The minimum charge is £700, about $1,075 at today’s exchange rate. BT says that 55% of its customers can fiber up for somewhere between £700 and £1,500 (about $2,300). Nearly all the rest, BT reckons, would cost anywhere up to £4,000 (about $6,125).
That’s not necessarily what homes or businesses will pay upfront. It’s a wholesale charge that Internet service providers will pay to connect a subscriber to BT’s open access infrastructure. ISPs will then figure out how and how much to charge their end users for the connection. The cost might be passed on via higher monthly rates, for example.
Essentially, BT is implementing a user-financed fiber to the premise business model. Analysis done last year by Tellus Venture Associates for the City of Palo Alto found that too few residential customers would pay a significant upfront connection fee to offset construction and operation costs. Only 26% would pay $1,000 upfront and $60 a month (BT’s price range). At $2,000, the take-rate dropped to 17%. Palo Alto is reasonably well served by AT&T and Comcast, which contributed to the low interest.
BT is also targeting a served market. The same fiber nodes are currently used to provide high speed copper-based service, not unlike AT&T’s Uverse service in California. But BT’s business model is different from Palo Alto’s: it’s the national incumbent provider operating, to a large degree, under government direction. It’ll be interesting to see what sort of take-rate BT gets.
I was fortunate enough to be invited as one of the opening speakers. My assignment was to give some background on efforts in the Bay Area and around California to develop our economy by developing broadband infrastructure:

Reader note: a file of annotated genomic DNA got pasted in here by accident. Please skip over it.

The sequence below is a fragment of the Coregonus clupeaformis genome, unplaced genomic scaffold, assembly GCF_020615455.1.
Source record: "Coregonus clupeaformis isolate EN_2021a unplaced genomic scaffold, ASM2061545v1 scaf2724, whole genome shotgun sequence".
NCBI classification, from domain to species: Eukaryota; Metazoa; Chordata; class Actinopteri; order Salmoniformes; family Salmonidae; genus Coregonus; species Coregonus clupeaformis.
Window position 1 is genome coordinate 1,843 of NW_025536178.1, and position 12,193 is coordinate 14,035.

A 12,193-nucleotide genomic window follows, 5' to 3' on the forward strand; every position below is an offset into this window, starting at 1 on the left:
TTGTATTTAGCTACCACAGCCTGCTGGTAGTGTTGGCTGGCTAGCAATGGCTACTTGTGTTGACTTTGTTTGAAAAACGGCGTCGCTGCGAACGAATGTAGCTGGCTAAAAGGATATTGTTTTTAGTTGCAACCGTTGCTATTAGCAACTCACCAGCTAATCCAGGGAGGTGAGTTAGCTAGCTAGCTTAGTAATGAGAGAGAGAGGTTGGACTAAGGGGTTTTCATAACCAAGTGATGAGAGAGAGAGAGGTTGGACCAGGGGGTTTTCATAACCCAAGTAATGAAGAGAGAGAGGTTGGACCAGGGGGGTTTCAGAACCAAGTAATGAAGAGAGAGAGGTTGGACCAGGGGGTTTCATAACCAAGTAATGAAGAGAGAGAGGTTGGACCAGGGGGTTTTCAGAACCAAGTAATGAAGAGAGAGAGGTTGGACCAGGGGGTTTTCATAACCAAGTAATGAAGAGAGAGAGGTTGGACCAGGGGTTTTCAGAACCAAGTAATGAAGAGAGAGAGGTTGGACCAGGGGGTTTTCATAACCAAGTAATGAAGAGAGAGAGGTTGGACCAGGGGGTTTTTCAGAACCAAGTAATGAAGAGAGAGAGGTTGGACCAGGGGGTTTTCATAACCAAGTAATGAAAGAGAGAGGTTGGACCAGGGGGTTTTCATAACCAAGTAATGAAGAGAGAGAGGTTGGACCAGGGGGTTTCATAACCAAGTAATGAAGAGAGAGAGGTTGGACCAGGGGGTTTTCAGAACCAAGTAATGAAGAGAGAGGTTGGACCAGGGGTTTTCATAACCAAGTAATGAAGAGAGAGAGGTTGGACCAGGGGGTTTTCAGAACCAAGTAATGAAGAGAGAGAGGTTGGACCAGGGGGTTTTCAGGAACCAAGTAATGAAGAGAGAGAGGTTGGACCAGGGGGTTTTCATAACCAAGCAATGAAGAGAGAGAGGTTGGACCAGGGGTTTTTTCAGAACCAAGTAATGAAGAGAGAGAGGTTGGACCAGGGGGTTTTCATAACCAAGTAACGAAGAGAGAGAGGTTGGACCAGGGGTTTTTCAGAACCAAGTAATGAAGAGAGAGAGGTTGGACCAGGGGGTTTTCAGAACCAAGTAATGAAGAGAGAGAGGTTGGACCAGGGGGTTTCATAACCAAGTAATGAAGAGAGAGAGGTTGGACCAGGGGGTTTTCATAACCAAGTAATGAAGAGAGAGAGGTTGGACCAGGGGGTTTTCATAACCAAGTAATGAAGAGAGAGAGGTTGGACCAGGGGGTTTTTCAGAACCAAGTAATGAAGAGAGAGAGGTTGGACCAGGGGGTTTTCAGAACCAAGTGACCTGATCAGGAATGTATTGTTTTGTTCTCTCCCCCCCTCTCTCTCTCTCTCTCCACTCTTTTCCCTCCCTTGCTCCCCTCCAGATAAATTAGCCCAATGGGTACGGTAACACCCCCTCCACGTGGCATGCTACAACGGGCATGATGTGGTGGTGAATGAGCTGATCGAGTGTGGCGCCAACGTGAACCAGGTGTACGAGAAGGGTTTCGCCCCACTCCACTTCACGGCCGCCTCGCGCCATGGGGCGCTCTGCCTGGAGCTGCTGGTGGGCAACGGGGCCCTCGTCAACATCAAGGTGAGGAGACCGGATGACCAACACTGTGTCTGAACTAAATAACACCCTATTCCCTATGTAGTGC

Here in the Bay Area, we are surrounded by the fattest Internet pipes on the planet. We have the world’s greatest concentration of innovative, high technology – revolutionary – talent, companies and jobs.
But we’re just getting started.
Most communities in the Bay Area, most companies and people, can’t touch those fat broadband pipes yet. That’s how it was here, in San Leandro, when the Lit San Leandro project began two years ago. The main lines of the Internet run right through the middle of town. But there was no local access, no onramp here.
Businesses struggled to get any kind of Internet access, affordable or not. Upgrading broadband infrastructure in older commercial and industrial districts is not a priority for incumbent service providers.
One of those businesses was OSIsoft. They’re here today to tell their own story, so I won’t spoil it. But Pat Kennedy saw a solution and worked with the City of San Leandro to implement it. Pat and the Lit San Leandro team made it happen. The City, though, deserves a lot of credit too. The business development team recognized the opportunity and worked across departments and with the City Council to find ways to say yes to it.
That’s the key. Recognizing the opportunity and embracing it. Part of that job is making sure that everyone’s interests are acknowledged and protected. It’s also to move ahead without getting bogged down in the process and move ahead with a clear view of the benefits for all. And that’s what the City of San Leandro did.